result in site data pertaining to the one file. Specifications of a
file wildcard will result in an array of data objects, one for each
file that matches the wildcard.

In the site phase, Bagatto will read the site specification and use it
to generate a sequence of files. Each site specification will
ultimately specify the **path** and **contents** of one or more
files. Bagatto will then ensure the presence of each file path and
ensure that its contents are as specified.

## Data

Your Bagatto module should expose a **data specification** like this:

```clj
(def data ... )
```

This value will be used as the starting point by the Bagatto
application. Its job is to specify all the inputs that should go into
the system.

The `data` value should be a struct where the keys are **data specification names**
and the values are the specifications themselves. The data
specification names are meaningful, as they are referred to by the
site specifications, as we'll see.

### Data Literals

The simplest form of a data specification is a literal struct or
table, like this:

```clj
(def data {:config {:attrs {:title "A Demo Bagatto Config"}}})
```

When Bagatto creates the *site data* for this specification, it will
consist of a single key-value pair:

```clj
repl:13:> (bagatto/eval-data data)
@{:config {:title "A Demo Bagatto Config"}}
```

### File References

The next type of data specification is a reference to a single file in
the project. These will consist of two attributes, `:src`, which
specifies the location of the file with respect to the current working
directory, and `:attrs`, which contains a function that will be called
with the file contents, like this:

```clj
(def data {:config-json {:src "config.json"
                         :attrs bagatto/parse-json}}
```

(Theoretically, you could pass in a data literal as above in this case
too, but in that case the file would be ignored and there wouldn't be
much point.)

In this case, Bagatto will look for a file called `config.json` in the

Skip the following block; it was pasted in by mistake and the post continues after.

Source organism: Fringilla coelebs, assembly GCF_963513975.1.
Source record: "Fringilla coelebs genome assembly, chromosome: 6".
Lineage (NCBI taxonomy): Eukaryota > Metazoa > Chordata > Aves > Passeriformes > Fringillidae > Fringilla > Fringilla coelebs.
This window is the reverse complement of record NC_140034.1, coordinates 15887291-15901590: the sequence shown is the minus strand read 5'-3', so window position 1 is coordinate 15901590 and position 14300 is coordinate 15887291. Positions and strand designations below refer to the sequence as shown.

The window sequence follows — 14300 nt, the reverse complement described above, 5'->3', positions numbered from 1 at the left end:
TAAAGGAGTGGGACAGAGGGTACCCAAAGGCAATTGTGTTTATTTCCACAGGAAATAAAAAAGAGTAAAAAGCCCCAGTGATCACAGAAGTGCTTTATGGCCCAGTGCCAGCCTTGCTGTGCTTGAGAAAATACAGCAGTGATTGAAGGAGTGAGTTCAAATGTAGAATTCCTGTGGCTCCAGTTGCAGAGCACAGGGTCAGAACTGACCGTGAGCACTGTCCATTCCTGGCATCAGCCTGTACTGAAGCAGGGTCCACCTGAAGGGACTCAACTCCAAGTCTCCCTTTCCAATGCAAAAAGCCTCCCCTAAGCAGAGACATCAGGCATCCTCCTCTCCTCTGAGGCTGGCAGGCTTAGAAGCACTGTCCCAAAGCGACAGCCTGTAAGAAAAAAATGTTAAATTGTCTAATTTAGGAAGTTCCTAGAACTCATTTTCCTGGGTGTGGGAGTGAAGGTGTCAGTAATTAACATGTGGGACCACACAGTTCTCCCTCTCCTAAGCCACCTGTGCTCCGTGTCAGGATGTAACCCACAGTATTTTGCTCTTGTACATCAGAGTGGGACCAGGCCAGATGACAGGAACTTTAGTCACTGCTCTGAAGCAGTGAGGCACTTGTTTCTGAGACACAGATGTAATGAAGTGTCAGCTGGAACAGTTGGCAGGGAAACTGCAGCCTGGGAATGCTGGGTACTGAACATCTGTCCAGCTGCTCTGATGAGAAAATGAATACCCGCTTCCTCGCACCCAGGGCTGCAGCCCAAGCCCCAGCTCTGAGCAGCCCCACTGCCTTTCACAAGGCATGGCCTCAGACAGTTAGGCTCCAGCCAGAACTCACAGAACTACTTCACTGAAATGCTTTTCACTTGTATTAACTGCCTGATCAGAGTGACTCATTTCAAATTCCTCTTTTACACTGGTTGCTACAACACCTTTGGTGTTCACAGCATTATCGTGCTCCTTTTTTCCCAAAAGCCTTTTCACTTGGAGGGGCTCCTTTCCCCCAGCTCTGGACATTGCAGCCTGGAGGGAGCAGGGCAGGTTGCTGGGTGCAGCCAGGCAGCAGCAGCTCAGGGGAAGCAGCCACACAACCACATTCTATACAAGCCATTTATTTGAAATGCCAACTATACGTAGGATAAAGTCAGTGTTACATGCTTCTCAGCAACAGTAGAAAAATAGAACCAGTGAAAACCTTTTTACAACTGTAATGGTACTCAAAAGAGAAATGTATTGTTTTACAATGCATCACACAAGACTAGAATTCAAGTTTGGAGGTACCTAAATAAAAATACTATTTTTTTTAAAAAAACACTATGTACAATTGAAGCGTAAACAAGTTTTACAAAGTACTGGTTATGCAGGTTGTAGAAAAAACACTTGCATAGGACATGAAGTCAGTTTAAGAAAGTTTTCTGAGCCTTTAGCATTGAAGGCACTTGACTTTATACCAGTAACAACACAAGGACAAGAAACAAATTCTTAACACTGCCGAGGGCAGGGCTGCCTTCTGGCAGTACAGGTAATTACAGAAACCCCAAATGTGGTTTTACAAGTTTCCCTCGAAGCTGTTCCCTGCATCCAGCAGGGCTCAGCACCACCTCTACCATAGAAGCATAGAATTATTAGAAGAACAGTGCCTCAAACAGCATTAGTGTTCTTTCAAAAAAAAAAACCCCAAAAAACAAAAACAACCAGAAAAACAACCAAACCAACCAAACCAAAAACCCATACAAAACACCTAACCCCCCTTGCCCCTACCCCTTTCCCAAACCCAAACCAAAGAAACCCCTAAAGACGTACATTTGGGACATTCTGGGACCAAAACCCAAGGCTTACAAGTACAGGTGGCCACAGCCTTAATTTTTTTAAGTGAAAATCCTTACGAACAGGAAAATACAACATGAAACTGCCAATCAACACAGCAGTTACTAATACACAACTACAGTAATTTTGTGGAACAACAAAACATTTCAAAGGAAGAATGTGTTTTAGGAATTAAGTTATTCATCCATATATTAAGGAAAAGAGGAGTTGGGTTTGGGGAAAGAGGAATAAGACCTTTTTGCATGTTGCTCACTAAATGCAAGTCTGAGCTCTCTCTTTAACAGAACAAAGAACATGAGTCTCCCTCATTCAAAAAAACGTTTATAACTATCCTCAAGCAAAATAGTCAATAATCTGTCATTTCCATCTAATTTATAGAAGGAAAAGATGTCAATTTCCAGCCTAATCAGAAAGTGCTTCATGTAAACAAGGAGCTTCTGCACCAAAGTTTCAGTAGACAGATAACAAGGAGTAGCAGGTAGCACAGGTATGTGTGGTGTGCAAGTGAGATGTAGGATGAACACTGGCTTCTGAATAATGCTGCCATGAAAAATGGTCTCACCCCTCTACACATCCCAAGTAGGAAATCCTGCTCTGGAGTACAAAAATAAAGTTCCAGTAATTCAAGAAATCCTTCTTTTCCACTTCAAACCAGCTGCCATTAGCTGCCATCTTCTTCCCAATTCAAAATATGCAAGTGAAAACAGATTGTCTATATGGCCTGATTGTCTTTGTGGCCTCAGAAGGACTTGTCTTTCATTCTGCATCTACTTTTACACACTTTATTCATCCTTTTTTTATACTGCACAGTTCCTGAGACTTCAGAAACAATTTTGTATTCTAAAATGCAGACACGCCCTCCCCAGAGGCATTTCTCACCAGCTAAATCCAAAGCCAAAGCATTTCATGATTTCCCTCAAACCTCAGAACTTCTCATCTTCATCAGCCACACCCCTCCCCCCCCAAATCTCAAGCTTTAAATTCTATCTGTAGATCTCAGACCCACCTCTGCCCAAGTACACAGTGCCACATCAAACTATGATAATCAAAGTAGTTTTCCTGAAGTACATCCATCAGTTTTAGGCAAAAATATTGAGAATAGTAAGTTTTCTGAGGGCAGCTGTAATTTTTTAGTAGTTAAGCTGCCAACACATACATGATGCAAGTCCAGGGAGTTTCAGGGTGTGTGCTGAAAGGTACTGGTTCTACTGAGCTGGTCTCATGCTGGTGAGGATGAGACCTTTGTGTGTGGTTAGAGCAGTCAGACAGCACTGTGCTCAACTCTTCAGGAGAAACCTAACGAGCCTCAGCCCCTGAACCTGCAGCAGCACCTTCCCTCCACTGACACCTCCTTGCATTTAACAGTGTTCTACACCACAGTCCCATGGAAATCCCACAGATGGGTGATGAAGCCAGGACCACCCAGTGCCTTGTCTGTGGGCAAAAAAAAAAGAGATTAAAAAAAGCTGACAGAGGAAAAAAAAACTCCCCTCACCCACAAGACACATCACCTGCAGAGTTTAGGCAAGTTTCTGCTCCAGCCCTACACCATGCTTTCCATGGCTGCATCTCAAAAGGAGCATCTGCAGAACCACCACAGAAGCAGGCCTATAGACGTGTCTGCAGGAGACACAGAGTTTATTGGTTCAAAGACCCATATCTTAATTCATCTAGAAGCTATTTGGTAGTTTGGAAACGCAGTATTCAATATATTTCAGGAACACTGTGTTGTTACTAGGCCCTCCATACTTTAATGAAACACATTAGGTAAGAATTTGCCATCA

current directory, load its contents, and then call
`bagatto/parse-json` on them. The resulting attributes will then be
the content of the site data associated with `:config-json`.

```clj
repl:17:> (bagatto/eval-data data)
@{:config-json @{"subtitle" "A Very Good Blog." 
                 :path "config.json" 
                 :src @"{\"subtitle\":\"A Very Good Blog.\"}\n"}}
```

We see that the resulting site data has a single entry,
`:config-json`. The table associated with this entry has the two
attributes we get for free---`:path` and `:src`, which are the file
path and contents, respectively---but that the call to `parse-json`
has resulted in the key/value pairs inside the JSON file have been
parsed and put in the site data too.

### File Wildcards

The last way to specify data inputs is with wildcard references to
multiple (potential) files. Under the hood, this relies on the `glob`
function of [janet-sh][sh]. There are two wildcard methods:
`bagatto/*` and `bagatto/slurp-*`.

[sh]: https://github.com/andrewchambers/janet-sh

#### List matching files

Use `bagatto/*` to provide a all the filenames that match the wildcard.

```clj
repl:24:> (bagatto/eval-loader (bagatto/* "demo/static/*"))
@["demo/static/hello.png"]
```

Thus, we can use it as a data specification:

```clj
(def data {:static {:src (bagatto/* "demo/static/*")
                    :attrs bagatto/parse-base}})
```
```clj
repl:27:> (bagatto/eval-data data)
@{:static @[@{:path "demo/static/hello.png"}]}
```

Since we specified the `parse-base` parser, and used the basic form
`bagatto/*` (which only lists files), we get an array of tables with
the `:path` attribute only.

This is the minimal case for listing files, but for files like the
above, that only need to be copied into place, it's all we need.

#### Slurp matching files